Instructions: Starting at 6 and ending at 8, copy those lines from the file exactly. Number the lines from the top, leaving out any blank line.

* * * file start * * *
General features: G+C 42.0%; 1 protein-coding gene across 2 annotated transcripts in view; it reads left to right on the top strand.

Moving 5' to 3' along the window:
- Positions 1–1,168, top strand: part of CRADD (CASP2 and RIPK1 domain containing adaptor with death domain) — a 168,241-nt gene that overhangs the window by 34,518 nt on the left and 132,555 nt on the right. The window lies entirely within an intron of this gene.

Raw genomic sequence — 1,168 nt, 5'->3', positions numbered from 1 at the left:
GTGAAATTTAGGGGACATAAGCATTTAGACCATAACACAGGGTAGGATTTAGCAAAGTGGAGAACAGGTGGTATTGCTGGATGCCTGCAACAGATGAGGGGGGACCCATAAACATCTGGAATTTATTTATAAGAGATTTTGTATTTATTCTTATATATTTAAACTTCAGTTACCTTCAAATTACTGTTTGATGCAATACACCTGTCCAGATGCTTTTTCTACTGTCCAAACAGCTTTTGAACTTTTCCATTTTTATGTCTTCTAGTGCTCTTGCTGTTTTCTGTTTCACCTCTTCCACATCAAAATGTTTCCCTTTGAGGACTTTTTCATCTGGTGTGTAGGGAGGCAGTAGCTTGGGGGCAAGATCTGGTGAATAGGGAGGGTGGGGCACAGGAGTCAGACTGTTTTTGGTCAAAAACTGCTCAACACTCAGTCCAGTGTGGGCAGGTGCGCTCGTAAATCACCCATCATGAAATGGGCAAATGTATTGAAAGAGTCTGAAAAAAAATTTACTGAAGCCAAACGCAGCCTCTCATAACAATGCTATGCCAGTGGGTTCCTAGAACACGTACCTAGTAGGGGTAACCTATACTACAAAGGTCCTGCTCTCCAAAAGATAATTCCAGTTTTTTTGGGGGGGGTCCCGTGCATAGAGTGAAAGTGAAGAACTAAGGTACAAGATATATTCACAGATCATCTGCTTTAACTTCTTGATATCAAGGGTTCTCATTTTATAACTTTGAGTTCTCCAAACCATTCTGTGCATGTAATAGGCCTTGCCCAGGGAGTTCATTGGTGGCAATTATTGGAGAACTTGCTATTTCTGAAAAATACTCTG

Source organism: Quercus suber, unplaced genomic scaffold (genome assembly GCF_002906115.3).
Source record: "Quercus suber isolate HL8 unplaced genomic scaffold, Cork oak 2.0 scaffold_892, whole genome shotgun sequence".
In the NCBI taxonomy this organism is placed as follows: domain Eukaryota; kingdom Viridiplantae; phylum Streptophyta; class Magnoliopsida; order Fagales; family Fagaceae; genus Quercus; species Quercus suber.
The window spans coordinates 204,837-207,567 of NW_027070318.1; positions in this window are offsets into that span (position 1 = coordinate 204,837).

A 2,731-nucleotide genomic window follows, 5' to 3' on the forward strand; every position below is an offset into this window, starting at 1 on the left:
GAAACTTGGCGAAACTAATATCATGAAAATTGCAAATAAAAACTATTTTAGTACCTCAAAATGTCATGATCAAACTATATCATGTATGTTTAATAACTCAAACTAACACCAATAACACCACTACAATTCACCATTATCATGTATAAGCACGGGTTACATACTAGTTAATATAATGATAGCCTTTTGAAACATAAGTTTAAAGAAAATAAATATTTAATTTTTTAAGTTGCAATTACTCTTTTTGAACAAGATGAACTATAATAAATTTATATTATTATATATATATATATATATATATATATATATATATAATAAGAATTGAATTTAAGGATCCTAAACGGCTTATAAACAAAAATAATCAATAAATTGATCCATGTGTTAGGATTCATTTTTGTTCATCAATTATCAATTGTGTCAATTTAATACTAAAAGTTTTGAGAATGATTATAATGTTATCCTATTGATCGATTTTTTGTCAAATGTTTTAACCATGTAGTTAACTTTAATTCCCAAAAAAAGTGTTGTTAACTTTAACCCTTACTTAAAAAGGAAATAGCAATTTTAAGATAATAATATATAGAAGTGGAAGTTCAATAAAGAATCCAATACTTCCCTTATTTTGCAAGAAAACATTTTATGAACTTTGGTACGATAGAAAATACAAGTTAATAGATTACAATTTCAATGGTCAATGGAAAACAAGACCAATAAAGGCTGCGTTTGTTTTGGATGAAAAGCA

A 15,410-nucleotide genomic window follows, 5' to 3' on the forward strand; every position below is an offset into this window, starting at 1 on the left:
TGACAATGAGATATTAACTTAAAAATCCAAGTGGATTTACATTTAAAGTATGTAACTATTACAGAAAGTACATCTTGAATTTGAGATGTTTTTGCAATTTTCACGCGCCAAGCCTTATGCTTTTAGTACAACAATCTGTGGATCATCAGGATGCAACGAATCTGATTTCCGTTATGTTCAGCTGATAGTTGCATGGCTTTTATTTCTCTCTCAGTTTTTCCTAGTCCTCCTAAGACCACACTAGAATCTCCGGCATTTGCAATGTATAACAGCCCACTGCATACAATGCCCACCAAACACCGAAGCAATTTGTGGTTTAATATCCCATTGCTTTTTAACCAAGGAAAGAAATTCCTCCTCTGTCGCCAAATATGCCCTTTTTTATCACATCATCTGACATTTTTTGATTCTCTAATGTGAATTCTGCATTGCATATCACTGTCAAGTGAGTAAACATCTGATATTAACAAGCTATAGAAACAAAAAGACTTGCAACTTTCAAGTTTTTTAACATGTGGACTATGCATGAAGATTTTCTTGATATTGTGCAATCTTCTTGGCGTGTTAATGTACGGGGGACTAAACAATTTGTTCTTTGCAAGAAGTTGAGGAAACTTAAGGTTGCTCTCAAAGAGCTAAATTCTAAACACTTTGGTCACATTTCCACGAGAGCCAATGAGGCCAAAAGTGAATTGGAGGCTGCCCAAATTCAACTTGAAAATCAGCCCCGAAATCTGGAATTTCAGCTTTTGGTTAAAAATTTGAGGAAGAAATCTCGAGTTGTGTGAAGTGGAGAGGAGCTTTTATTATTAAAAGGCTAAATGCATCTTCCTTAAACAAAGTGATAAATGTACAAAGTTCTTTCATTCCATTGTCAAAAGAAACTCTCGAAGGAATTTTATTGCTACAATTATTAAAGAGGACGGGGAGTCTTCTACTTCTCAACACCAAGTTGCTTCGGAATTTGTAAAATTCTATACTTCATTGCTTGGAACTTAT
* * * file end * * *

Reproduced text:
Source organism: Quercus suber, unplaced genomic scaffold (genome assembly GCF_002906115.3).
Source record: "Quercus suber isolate HL8 unplaced genomic scaffold, Cork oak 2.0 scaffold_892, whole genome shotgun sequence".
In the NCBI taxonomy this organism is placed as follows: domain Eukaryota; kingdom Viridiplantae; phylum Streptophyta; class Magnoliopsida; order Fagales; family Fagaceae; genus Quercus; species Quercus suber.